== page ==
@skullgiver@popplesburger.hilciferous.nl
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skullgiver

@skullgiver@popplesburger.hilciferous.nl

Giver of skulls

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skullgiver,
@skullgiver@popplesburger.hilciferous.nl avatar

I think that’s judt Microsoft OneNote. I think other people use Notion for that sort of thing. There are also a few open source projects like that, but I’m not sure how good they are in comparison. Though, the mockup image shows some kind of clickbait collector that’s probably closer to Mozilla’s Pocket in terms of functionality.

skullgiver,
@skullgiver@popplesburger.hilciferous.nl avatar

The command shows you have version 2.8 installed from the Mint repositories, but whatever you’re trying to install through APT wants a much lower version (it appears to want the old version that ships with Ubuntu, 2.2). The software you’re trying to apt install isn’t designed to work with the library versions Mint comes with.

That said, as others have said before, installing through APT won’t fix your Flatpak issue. Your APT problem and your Flatpak problem are completely separate. I believe there is a conflict between libxapp1 (the package Mint uses) and xapp (the package Ubuntu uses). Trying to force the Ubuntu package will break your system updates and possibly programs that worked before.

As for the warning message: it’ shouldn’t be the cause for your Flatpaks to fail entirely. The xapp library required is supposed to be included in the Flatpak application itself, so no amount of installing APT software will clear up these warnings. Luckily, many of these warning messages can be safely ignored, unless they’re printed in bold red or start with “Error:”.

If you run an Nvidia card, you may be running into a quirk of their driver. For reasons presumably only clear to Nvidia, 3D acceleration tends to die after installing a driver update, but only in some cases. If you have an Nvidia card, try rebooting, updating, and rebooting again; this tends to fix weird issues for me. On other GPU platforms you can try to do the same, but in my experience neither AMD nor Intel require these reboots to maintain functionality.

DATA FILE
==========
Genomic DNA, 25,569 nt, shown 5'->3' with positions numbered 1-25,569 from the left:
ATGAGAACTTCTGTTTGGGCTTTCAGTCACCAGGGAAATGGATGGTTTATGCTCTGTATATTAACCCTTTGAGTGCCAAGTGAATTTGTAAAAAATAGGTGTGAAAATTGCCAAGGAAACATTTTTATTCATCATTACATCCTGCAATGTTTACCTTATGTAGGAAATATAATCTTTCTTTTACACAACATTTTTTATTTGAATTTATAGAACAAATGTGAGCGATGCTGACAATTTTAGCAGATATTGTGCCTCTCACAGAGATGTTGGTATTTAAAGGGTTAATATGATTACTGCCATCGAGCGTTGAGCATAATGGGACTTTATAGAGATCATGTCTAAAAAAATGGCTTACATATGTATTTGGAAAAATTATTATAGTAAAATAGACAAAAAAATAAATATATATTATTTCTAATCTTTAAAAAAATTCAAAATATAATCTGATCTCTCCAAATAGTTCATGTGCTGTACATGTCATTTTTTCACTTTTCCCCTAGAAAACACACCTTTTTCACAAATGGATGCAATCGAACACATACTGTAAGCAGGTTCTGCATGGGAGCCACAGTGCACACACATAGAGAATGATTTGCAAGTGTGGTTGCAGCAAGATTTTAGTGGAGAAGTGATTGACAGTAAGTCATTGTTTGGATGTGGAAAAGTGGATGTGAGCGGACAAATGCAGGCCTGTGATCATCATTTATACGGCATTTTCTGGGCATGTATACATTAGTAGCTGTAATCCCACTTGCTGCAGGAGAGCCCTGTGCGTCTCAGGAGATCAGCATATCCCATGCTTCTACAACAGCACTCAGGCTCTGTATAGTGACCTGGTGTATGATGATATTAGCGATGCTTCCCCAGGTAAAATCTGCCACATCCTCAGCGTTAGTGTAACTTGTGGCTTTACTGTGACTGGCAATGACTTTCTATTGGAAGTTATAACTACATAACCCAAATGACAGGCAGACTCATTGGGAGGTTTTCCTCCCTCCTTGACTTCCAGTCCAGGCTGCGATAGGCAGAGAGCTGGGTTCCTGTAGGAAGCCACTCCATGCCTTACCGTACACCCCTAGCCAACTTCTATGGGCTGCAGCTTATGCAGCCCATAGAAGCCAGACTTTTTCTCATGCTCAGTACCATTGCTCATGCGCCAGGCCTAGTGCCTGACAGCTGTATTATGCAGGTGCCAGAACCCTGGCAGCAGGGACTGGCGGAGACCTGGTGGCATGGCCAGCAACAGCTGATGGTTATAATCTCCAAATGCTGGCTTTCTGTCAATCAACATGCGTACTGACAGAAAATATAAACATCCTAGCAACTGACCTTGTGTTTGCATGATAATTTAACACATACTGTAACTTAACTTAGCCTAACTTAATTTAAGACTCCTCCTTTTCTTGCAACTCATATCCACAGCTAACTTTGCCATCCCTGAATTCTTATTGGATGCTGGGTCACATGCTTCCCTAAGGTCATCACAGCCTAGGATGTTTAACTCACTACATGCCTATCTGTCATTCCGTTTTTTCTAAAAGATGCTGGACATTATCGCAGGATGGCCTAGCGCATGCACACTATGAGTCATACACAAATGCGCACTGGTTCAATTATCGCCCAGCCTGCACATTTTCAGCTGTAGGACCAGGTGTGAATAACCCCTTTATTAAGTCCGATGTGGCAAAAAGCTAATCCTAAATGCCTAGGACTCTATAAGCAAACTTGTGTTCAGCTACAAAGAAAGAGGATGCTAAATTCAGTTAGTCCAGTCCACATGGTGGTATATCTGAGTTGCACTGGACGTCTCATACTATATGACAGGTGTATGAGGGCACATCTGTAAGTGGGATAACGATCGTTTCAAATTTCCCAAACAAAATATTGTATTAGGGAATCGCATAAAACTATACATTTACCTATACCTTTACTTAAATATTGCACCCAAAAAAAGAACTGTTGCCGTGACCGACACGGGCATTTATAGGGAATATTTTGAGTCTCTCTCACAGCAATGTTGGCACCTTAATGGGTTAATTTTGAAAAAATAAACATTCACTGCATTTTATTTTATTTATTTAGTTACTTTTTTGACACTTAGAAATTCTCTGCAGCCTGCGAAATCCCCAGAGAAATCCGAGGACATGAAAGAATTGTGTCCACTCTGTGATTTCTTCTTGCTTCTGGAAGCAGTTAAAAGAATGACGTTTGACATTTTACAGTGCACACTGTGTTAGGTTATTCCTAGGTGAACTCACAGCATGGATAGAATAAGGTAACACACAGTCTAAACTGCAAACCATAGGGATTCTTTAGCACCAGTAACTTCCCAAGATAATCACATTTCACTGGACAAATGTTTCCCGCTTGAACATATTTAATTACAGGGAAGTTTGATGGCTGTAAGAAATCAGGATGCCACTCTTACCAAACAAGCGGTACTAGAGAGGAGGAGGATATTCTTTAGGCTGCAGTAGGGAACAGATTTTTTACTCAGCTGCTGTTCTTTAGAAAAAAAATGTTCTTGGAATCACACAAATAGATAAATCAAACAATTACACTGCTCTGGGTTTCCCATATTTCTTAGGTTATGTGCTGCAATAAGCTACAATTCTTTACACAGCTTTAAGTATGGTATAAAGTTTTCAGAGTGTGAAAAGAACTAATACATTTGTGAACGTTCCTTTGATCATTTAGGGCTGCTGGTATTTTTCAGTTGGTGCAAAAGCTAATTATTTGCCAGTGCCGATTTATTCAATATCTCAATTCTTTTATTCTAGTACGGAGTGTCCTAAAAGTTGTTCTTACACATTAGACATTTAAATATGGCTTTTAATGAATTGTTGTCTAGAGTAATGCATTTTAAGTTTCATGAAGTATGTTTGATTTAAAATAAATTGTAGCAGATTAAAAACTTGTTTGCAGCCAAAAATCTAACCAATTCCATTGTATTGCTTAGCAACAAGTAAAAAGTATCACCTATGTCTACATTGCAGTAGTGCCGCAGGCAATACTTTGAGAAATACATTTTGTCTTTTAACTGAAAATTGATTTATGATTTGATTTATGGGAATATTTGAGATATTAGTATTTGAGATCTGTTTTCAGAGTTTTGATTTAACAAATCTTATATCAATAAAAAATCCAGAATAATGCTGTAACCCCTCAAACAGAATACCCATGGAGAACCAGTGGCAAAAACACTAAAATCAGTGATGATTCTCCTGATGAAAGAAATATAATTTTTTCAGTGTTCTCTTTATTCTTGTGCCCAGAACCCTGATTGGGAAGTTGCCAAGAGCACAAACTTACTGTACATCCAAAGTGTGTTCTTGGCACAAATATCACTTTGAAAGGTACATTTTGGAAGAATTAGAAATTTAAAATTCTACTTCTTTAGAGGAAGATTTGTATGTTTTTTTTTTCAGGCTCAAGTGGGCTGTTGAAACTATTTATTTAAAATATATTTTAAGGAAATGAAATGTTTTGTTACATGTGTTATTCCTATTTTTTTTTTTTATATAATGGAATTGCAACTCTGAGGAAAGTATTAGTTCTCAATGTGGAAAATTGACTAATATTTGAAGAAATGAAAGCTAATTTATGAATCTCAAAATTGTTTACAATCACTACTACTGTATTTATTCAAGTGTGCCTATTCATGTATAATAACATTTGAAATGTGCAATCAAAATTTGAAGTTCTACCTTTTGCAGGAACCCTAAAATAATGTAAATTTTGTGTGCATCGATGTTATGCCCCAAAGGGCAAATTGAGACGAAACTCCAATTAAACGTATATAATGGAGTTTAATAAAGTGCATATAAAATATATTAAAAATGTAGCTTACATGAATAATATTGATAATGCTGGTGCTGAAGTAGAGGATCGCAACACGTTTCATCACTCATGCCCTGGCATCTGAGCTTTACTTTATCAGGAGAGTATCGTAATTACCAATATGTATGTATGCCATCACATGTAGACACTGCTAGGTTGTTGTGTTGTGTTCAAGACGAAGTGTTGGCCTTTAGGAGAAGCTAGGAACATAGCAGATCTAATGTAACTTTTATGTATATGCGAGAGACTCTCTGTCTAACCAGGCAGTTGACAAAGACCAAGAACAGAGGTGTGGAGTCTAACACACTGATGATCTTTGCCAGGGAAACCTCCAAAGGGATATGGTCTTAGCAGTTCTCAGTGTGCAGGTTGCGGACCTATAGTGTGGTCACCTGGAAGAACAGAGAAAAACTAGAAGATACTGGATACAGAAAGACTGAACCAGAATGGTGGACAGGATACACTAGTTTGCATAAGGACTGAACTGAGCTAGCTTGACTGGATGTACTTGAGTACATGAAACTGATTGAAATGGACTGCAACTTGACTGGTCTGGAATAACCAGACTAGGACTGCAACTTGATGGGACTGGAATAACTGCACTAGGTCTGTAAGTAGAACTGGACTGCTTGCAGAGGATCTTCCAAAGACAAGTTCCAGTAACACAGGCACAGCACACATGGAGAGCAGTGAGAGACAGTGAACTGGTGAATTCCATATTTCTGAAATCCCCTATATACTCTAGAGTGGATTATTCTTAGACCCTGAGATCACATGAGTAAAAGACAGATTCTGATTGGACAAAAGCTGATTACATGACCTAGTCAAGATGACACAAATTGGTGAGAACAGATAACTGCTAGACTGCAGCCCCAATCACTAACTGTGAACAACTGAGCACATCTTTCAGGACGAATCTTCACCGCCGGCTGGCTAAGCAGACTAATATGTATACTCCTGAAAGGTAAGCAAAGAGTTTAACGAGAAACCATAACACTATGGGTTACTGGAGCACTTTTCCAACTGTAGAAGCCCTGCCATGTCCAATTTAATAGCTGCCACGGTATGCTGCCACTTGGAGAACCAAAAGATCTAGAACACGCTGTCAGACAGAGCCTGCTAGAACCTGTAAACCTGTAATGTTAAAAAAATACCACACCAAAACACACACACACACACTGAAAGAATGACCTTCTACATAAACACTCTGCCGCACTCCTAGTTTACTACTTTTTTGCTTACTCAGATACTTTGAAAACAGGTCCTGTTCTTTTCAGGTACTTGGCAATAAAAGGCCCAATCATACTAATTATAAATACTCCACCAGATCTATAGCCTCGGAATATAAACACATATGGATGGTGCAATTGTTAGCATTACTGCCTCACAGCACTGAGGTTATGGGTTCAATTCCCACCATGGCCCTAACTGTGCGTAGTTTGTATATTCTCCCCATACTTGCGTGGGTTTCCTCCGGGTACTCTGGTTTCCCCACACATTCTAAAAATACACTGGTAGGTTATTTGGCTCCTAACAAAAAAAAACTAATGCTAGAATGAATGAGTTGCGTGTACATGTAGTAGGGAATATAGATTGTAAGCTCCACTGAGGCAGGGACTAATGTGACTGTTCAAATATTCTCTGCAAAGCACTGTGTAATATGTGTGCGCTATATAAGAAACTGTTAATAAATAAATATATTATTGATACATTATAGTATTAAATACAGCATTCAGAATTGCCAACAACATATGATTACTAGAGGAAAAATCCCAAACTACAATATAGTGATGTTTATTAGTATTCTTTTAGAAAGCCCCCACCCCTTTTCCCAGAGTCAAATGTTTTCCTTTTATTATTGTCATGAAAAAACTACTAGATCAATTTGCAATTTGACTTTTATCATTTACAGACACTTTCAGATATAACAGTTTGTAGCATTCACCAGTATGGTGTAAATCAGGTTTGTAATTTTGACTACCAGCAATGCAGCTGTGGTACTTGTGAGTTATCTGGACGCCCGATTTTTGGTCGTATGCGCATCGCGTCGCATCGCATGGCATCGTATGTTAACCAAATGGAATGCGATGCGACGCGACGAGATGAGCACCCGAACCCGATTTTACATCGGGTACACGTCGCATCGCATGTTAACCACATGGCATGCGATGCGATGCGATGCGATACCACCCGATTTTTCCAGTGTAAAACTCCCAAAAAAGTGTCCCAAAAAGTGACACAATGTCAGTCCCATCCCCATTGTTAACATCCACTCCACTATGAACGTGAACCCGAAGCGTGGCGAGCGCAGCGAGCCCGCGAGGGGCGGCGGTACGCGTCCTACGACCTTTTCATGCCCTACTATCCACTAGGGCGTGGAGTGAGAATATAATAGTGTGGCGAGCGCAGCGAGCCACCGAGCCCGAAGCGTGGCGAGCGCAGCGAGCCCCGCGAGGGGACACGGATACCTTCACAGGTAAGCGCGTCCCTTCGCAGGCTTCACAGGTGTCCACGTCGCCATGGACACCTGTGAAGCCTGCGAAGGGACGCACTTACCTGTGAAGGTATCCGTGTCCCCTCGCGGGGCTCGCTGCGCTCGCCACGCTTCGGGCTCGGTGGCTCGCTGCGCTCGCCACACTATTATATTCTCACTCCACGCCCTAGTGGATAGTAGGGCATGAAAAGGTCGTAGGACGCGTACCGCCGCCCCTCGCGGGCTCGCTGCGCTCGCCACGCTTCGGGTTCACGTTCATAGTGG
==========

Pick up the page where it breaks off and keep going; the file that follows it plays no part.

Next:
skullgiver,
@skullgiver@popplesburger.hilciferous.nl avatar

Your block settings are stored in your account settings, on the server side, unless you use an app that chooses to store that stuff locally (i.e. on Lemmy where many servers haven’t upgraded to a version that does per-user instance blocking).

Any ActivityPub server can choose what servers to federate with and what servers’ content to show. If your current server isn’t moderated to your liking, you can switch to a server that’s more in line with what you expect.

If there are no servers that have the right moderation properties, you’ll have to find like-minded people and set up your own server, where you can block entire servers for you and your friends rather than relying on an admin to do that job for you.

You can block 99% of cartoon penises by disabling NSFW. On Mastodon and similar apps, many people are using content warnings with additional context, but this is not built into Lemmy unfortunately.

As for spammers, that’s just basic moderation, it happens on every platform. The difference between Facebook and the Fediverse is that the Fediverse doesn’t have many dedicated full time moderators, and no fancy spam detection algorithms to automatically hide reported posts. There are scripts to help admins fight spam, but they’re not 100% effective.

skullgiver,
@skullgiver@popplesburger.hilciferous.nl avatar

Any instance admin can see deleted comments, and even restore them on their local instance.

I think most Lemmy servers with moderators would defederate from you if you abuse this, but there’s nothing stopping you from setting up your own instance where you’re in control.

If you're making software for actual end-users, you HAVE to give it a goddamn GUI, or else you suck, your software sucks, and nobody is going to use your damn software.

You see this shit SO much more often than you would think. And the infuriating thing is, it seems to be most common among programs that are INCREDIBLY complex and sophisticated....

skullgiver,
@skullgiver@popplesburger.hilciferous.nl avatar